A WARNING light is flickering on the dashboard of the UK car industry as it trundles helplessly towards the possibility of a no-deal Brexit.
The British Society of Motor Manufacturers and Traders (SMMT) has sounded the alarm after vehicle output fell to a five-year low in 2018, with just over 1.5 million vehicles produced — 50 percent down on 2017.
The SMMT says any new trade tariffs and supply chain disruption would hurt the industry at home and abroad, with eight in 10 British-made cars currently shipped overseas. The industry’s foreign sales — and job security — would suffer under a hard Brexit, the body says.
SMMT chief executive Mike Hawes said “the risk of crashing out without a deal looking increasingly real” — and said damage from Brexit had already been done. He cited output, investment and jobs as areas which had been hard-hit. The UK automotive industry was on “red alert”, Hawes added.
“Yet this is nothing compared with the permanent devastation caused by severing our frictionless trade links overnight, not just with the EU but with the many other global markets with which we currently trade freely.”
New car sales have fallen by seven percent, the decline in manufacturing was the second successive year of falling output, and Hawes said thousands of jobs were on the line. “We urge all parties to do whatever it takes to save us from no deal,” he said.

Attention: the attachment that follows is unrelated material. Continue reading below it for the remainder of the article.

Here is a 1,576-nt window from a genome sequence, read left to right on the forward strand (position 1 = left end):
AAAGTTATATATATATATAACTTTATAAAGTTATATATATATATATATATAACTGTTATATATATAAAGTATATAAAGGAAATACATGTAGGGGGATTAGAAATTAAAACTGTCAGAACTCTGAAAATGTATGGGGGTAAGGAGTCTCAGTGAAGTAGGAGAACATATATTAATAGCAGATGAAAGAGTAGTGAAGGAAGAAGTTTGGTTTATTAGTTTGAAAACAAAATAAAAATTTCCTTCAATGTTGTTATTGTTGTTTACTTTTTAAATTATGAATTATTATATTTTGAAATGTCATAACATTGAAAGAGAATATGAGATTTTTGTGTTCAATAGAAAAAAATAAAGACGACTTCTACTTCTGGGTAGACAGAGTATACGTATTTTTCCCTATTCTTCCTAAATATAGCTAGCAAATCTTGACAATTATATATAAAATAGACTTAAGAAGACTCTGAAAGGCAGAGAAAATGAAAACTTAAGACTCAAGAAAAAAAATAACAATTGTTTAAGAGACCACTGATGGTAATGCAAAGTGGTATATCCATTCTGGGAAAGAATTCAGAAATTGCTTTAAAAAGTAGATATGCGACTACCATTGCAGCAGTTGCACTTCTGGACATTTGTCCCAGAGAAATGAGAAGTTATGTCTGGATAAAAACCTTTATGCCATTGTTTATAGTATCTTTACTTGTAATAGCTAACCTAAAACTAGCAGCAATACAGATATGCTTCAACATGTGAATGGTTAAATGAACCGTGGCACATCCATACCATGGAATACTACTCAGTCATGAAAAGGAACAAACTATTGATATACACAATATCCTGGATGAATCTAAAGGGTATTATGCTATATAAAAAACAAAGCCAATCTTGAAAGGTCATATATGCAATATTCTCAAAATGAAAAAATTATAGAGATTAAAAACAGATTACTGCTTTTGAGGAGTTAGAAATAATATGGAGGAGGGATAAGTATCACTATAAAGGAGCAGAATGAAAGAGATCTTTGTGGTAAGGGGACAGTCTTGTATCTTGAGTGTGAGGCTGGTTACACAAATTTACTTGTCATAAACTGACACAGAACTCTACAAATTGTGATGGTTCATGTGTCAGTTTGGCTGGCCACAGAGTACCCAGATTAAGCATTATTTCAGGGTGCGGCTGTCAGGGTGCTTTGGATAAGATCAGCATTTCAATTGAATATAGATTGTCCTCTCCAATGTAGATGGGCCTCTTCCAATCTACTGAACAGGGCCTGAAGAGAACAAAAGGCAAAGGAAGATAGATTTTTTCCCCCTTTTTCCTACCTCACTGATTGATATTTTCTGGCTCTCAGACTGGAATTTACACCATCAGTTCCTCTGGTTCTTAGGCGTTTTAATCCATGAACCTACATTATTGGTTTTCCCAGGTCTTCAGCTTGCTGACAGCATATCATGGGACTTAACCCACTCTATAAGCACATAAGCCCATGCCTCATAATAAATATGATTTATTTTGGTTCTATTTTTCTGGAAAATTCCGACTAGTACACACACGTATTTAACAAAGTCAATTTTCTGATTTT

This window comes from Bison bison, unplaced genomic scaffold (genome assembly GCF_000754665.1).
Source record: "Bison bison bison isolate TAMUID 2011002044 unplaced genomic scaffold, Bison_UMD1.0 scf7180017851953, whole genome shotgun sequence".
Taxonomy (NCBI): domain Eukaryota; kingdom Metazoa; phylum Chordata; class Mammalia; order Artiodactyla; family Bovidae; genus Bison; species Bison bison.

The British Government says it will seek the “broadest and deepest possible agreement that delivers the maximum possible benefits for both the UK and EU economies and maintains the strength of our world-leading automotive sector”.
The SMMT position refers to five priorities which it says should provide focus for the government in its negotiations:
Single Market — The government must demonstrate how it intends to secure a future trade agreement with the EU that affords the automotive industry Single Market benefits
Customs — It should prioritise the free-flow of automotive goods at the border to avoid costs, maintain competitiveness and support the just-in-time manufacturing process
Talent — Government must address the needs of the automotive industry to recruit and access talent when assessing how the UK ends freedom of movement and implements new immigration controls
Regulation — Government should demonstrate how existing automotive regulation fits within plans for the Repeal Bill and work through options for how future EU regulation affecting the UK automotive industry can be effectively implemented.
Trade — Clarity is needed on how the UK will treat existing EU Free Trade Agreements and those currently under negotiation.